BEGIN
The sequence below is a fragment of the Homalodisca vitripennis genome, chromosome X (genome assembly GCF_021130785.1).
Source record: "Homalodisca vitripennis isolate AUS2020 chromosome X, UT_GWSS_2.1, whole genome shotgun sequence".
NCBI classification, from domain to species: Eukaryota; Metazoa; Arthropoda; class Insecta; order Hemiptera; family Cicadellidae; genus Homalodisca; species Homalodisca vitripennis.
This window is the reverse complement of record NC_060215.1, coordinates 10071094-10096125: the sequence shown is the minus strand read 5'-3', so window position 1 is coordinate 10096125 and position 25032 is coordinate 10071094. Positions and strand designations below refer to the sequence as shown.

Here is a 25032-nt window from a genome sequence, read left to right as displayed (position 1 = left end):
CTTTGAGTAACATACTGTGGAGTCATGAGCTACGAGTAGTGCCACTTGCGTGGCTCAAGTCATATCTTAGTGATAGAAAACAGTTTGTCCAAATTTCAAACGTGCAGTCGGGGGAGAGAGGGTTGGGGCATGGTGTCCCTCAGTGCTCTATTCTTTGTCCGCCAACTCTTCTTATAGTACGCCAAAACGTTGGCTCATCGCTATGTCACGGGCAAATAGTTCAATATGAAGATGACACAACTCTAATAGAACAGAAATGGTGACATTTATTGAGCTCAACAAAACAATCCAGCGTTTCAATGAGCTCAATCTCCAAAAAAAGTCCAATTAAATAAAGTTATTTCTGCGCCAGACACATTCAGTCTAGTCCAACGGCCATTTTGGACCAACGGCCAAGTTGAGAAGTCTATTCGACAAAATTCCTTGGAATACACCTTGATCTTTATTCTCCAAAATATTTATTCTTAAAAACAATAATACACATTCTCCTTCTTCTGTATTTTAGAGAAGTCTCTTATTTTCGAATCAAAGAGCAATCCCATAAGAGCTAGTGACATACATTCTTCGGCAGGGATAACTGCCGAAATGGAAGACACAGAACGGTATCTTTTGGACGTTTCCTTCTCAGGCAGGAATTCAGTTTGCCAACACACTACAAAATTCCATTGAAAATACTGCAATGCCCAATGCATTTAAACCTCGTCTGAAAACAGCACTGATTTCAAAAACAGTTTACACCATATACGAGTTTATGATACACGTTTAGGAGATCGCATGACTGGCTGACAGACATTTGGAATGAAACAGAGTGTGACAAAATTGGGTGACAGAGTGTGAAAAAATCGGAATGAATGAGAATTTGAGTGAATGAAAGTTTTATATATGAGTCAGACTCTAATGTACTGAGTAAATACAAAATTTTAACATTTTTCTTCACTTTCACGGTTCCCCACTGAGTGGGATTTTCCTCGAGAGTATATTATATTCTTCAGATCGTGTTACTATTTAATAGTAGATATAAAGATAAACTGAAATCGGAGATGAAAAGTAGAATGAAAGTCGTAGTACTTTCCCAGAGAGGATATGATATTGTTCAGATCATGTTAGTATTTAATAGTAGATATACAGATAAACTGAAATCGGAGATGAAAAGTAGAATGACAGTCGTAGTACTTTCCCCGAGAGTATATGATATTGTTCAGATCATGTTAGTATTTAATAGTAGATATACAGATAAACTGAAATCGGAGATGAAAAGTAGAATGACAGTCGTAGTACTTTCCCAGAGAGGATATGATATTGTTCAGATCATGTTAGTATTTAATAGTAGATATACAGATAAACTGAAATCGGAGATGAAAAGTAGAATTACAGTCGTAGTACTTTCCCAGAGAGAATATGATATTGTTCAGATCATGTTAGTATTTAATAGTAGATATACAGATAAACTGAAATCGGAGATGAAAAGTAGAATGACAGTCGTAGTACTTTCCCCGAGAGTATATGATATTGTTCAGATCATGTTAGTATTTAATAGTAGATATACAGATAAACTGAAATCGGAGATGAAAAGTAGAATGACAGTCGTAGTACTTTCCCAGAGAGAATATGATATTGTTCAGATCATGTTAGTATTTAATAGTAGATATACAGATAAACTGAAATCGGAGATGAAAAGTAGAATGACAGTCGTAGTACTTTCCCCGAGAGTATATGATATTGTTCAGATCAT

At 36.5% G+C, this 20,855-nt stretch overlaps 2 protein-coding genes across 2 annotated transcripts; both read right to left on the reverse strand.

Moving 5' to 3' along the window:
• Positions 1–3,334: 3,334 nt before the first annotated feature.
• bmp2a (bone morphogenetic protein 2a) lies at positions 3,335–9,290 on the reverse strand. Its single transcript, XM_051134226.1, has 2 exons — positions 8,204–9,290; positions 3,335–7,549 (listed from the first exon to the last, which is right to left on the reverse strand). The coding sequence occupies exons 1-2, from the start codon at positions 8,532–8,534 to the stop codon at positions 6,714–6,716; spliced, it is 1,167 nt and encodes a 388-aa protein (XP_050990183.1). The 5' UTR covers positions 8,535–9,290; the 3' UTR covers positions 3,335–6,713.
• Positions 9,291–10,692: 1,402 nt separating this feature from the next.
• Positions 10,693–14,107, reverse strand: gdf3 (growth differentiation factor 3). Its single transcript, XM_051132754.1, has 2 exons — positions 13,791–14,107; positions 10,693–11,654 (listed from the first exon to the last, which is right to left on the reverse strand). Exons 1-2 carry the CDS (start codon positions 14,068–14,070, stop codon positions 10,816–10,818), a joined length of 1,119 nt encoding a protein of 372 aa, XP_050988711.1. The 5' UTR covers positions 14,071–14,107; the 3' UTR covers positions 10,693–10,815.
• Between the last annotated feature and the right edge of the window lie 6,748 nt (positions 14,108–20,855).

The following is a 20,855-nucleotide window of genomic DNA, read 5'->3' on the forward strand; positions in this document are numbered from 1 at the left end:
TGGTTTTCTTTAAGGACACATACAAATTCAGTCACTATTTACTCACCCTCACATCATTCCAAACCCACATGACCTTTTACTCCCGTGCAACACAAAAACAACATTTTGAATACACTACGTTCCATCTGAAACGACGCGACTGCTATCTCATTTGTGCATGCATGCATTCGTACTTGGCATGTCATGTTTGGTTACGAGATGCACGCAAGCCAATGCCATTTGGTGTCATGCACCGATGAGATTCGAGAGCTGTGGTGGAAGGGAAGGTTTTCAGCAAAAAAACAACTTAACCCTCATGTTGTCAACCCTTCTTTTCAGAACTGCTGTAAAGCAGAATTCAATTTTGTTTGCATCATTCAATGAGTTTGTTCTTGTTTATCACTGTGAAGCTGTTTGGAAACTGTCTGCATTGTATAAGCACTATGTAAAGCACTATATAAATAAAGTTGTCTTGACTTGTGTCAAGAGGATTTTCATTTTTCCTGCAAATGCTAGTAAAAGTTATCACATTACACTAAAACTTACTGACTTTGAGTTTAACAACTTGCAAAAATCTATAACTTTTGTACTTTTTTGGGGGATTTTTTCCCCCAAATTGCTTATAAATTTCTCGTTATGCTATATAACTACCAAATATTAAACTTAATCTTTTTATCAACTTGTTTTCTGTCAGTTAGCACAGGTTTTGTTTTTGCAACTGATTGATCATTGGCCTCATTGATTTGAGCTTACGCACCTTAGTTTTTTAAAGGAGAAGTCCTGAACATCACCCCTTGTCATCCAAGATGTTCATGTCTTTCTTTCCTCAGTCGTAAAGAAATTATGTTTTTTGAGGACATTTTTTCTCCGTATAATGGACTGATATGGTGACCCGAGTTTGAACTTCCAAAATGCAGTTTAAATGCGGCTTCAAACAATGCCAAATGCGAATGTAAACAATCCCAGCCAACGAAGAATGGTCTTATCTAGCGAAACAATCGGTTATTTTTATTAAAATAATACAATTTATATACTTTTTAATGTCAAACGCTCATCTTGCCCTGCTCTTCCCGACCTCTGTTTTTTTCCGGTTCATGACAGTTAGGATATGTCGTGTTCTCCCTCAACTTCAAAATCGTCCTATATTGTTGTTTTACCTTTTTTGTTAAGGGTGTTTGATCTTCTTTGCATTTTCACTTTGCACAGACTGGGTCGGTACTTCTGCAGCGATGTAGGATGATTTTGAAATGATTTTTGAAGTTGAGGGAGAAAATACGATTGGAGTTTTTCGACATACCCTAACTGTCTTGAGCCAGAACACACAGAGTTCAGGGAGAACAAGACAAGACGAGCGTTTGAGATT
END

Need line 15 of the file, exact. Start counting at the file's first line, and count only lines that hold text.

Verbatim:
TGGTTTTCTTTAAGGACACATACAAATTCAGTCACTATTTACTCACCCTCACATCATTCCAAACCCACATGACCTTTTACTCCCGTGCAACACAAAAACAACATTTTGAATACACTACGTTCCATCTGAAACGACGCGACTGCTATCTCATTTGTGCATGCATGCATTCGTACTTGGCATGTCATGTTTGGTTACGAGATGCACGCAAGCCAATGCCATTTGGTGTCATGCACCGATGAGATTCGAGAGCTGTGGTGGAAGGGAAGGTTTTCAGCAAAAAAACAACTTAACCCTCATGTTGTCAACCCTTCTTTTCAGAACTGCTGTAAAGCAGAATTCAATTTTGTTTGCATCATTCAATGAGTTTGTTCTTGTTTATCACTGTGAAGCTGTTTGGAAACTGTCTGCATTGTATAAGCACTATGTAAAGCACTATATAAATAAAGTTGTCTTGACTTGTGTCAAGAGGATTTTCATTTTTCCTGCAAATGCTAGTAAAAGTTATCACATTACACTAAAACTTACTGACTTTGAGTTTAACAACTTGCAAAAATCTATAACTTTTGTACTTTTTTGGGGGATTTTTTCCCCCAAATTGCTTATAAATTTCTCGTTATGCTATATAACTACCAAATATTAAACTTAATCTTTTTATCAACTTGTTTTCTGTCAGTTAGCACAGGTTTTGTTTTTGCAACTGATTGATCATTGGCCTCATTGATTTGAGCTTACGCACCTTAGTTTTTTAAAGGAGAAGTCCTGAACATCACCCCTTGTCATCCAAGATGTTCATGTCTTTCTTTCCTCAGTCGTAAAGAAATTATGTTTTTTGAGGACATTTTTTCTCCGTATAATGGACTGATATGGTGACCCGAGTTTGAACTTCCAAAATGCAGTTTAAATGCGGCTTCAAACAATGCCAAATGCGAATGTAAACAATCCCAGCCAACGAAGAATGGTCTTATCTAGCGAAACAATCGGTTATTTTTATTAAAATAATACAATTTATATACTTTTTAATGTCAAACGCTCATCTTGCCCTGCTCTTCCCGACCTCTGTTTTTTTCCGGTTCATGACAGTTAGGATATGTCGTGTTCTCCCTCAACTTCAAAATCGTCCTATATTGTTGTTTTACCTTTTTTGTTAAGGGTGTTTGATCTTCTTTGCATTTTCACTTTGCACAGACTGGGTCGGTACTTCTGCAGCGATGTAGGATGATTTTGAAATGATTTTTGAAGTTGAGGGAGAAAATACGATTGGAGTTTTTCGACATACCCTAACTGTCTTGAGCCAGAACACACAGAGTTCAGGGAGAACAAGACAAGACGAGCGTTTGAGATT